There are fantastic schools of all types in St. Louis, but the sheer number and variety of options can make finding the right school daunting. This guide will arm you with a high-level understanding of this process, and provide a few tips.
Each neighborhood in the city is serviced by one or more traditional public schools covering Kindergarten to 12th grade, operated by the St. Louis Public Schools (SLPS) district, supported by local, state and national tax dollars. Your child is assigned a school based on your address. Like all public schools, these are tuition-free and follow curriculum and evaluation guidelines established by the state of Missouri. A couple notes:
Magnet schools are also (tuition-free) public schools within the SLPS district, but with a couple key differences:
Charter schools are also public, tuition-free schools and receive public money, however, charter schools are not part of SLPS. Each charter school is governed by an independent school board and adheres to rules defined in its charter. This independence allows each school a lot more freedom in how they operate, the curriculum they choose, and how they serve their students. Some schools have themes and/or a geographic enrollment focus. Advanced application is required and spots are usually allocated by lottery.
Private Schools are tuition-based, though almost all offer some form of financial aid. They're typically run by an independent body (a school board, the Archdiocese, etc.) and because they're exempt from state oversight and mandated testing, they have the freedom to choose their own standards and educational approach. While the majority (80%) of the private schools in St. Louis have a religious affiliation (over half are Catholic), there are also many nonsectarian schools focusing on a wide variety of methodologies and approaches.
Choosing a school is very personal, and every family will approach the decision differently. With that in mind, here are some questions you'll want to consider as you identify the most important characteristics of your ideal school:
It helps to consider each of these before you start your search, then revisit them often as you look at different schools.
"When our family was considering elementary education choices for our oldest son, a child for whom school was not as easy experience, the process was at first fraught with anxiety and stress. It was so important that he get a good education, my husband and I believed. Then we started asking ourselves questions like the following:
Thinking about these questions and talking about them with our child helped us to develop a more coherent approach to the options we were considering and allowed us to make a choice with greater clarity than we'd had in the beginning."
Always visit the schools. Things may look great on paper, but every school has a different personality, and you'll want to experience it first-hand before making your decision. Come prepared with questions and if you can't get answers on the tour, don't be shy about asking for a contact to follow up with afterward. Do students look happy and engaged in learning? Take note of how you feel when you leave, and trust your parental instincts. The school you pick for your child should make you feel at least a little excited and happy!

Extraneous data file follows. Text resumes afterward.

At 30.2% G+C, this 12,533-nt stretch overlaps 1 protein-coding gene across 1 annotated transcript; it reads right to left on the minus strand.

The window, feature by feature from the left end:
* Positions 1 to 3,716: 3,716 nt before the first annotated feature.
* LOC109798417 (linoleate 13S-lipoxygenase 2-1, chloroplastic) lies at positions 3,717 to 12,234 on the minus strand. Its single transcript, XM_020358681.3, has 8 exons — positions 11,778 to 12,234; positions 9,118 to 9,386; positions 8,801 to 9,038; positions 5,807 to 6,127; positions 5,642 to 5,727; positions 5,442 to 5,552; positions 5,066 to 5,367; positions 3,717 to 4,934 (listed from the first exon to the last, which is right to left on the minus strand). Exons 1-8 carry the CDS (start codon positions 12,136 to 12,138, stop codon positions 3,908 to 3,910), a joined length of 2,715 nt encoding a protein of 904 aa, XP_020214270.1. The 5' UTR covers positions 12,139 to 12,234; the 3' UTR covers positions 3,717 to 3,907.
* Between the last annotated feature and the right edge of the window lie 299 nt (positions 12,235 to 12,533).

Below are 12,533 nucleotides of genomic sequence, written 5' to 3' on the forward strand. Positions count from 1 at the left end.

This process can take a long time. Plan ahead and leave yourself as much time as possible. For instance, applications to the magnet schools are due almost a year in advance of the school year. Put together a timeline right away and make sure the important dates don't sneak up on you.
You are your child's #1 advocate for a great education. As parents, it's our responsibility to do everything in our power to fight for our kids. That may mean following up many times to get our questions answered, or hounding someone repeatedly to get a tour scheduled, or to check on the status of an application.
Many of the popular schools now have lotteries and/or waitlists. There is a very real possibility that your child may not get to attend your first choice on your first try. Don't depend on winning a lottery. Don't bank on your child attending a gifted school if they haven't yet tested gifted. Don't put all your educational eggs in one basket – have contigency plans and stay flexible.
It may take a couple years to end up where you want to be. Stick with it, and be prepared.
We meet city parents everyday that have been in your shoes and found places for their children to thrive. St. Louis is on the rise, and the more organized and engaged we are as parents, the more quickly we can improve the educational situation in the city. A cohesive group of parents can quickly turn a good school into a great school through their advocacy and involvement. There's strength in numbers.
You can do this! If there's anything we can do to help, or additional information that you think would benefit others, email us at email@example.com.
Now, go find some schools!